A* answer for synoptic exam - 2013 - Insanity and Automatism

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  • Created on: 07-04-13 14:06
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Discuss whether or not the legal definition of insanity requires drastic
revision despite the recent reforms to the defence (34)
The legal definition of insanity was created in 1843 because of the case of Daniel M'Naghten. He was
charged with the murder of Sir Robert Peel's secretary after believing the Tories were out to
persecute him. The judge, because of M'Naghten's mental state, found him not guilty of murder. This
caused a public outcry which led to the House of Lords having to answer various questions about the
defence of insanity. The answers to these abstract questions forms what is now called the
M'Naghten Rules which are referred to in legal cases today. The main rule is that in all cases every
man is presumed to be sane and to possess a sufficient degree of reason to be responsible for his
crimes. It states for the defence of insanity to be established, there are three elements which need
to be proved. These are that the defendant must be labouring under a defect of reason caused by a
disease of the mind as not to know the nature and quality of the act he was doing, or if he did now it
that he did not know he was doing what was wrong. Although these rules are not binding precedent
or theoretically not precedent at all the higher courts have adopted them as authority which means
the lower courts technically have to follow the decisions. This has advantages and disadvantages and
contributes to the problem of the reluctance to change the common law on insanity.
Pre-1991, if a defendant was found `not guilty by reason of insanity' the judge had to send the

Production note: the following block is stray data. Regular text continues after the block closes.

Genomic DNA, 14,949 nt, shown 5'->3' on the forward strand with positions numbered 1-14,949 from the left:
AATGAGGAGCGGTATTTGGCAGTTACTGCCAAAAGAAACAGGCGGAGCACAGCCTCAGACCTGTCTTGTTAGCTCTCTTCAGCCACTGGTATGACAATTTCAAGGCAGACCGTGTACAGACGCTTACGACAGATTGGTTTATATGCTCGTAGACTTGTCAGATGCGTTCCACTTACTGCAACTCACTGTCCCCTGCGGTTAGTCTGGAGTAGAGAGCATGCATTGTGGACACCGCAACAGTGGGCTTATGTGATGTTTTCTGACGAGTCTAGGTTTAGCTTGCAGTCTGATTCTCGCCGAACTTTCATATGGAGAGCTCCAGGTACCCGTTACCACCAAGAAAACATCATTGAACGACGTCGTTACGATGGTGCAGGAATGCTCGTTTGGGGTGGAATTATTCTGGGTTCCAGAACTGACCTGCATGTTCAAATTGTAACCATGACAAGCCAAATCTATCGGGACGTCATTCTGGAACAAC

defendant top a mental hospital regardless of the cause of the insanity of the offence committed.
This proved unsuitable and unfair for those who suffered diabetes, epilepsy or hardening of the
arteries. To reform this area of law, in 1991 the criminal procedure (insanity and unfitness to plead)
act was passed to extend the options for the judge. This gave the judge more discretion when
considering disposals for the defendant. The three options are 1) a hospital order, 2) a supervision
order and 3) an absolute discharge. However if the defendant is charged with murder then the judge
must impose an indefinite hospital order meaning the hospital can only release the defendant from
hospital if the Home Secretary gives consent.
On the one hand these reforms have helped decrease the social stigma attached to the defence of
insanity as the judge now has more discretion for each individual case however there is still other
factors such as precedent as an example which demonstrate how these reforms have had little or no
effect at all.
It can be argued the legal definition of insanity does need revision because the biggest issue is that
the M'Naghten Rules are out of date. They were created in 1843 when medical knowledge was
limited and a modern definition should now be used. However parliament's reform of the options
when sentencing did reduce the injustice towards defendants with diseases such as diabetes and
epilepsy which supports the side that the recent reforms were useful to an extent. However the
label of insanity still has negative consequences as many defendants with epilepsy and diabetes
choose to plead `guilty' over `not guilty by reason of insanity' as they feel a custodial sentence is
better than the special verdict an example being R v Sullivan. However in cases like R v Sullivan, the
defendants disease could recur which then could become dangerous because there is an internal
cause of their actions and the aim of the M'Naghten Rules is to protect society and for that to happen

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A positive aspect of the legal definition is, if the disease is likely to
recur it may be possible to treat it.
A major problem with the recent reforms on the legal definition of insanity is that they still didn't
amend the fact that some dangerous and potentially dangerous medical conditions aren't included.…read more

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The only problem with this overlap is the
defendants may only receive a custodial sentence which in the long term wouldn't necessarily cure
their disease meaning when released out of prison they may re-offend and still be of risk to society.…read more

Comments

Smith E

It is always helpful to see a fully composed essay, to get a sense of how to construct an essay question on a particular topic, how to work an explanation of cases into the body of the text, indicate criticism, and so forth. This essay was composed pre the Coroners Act reforms – what changes were adopted?

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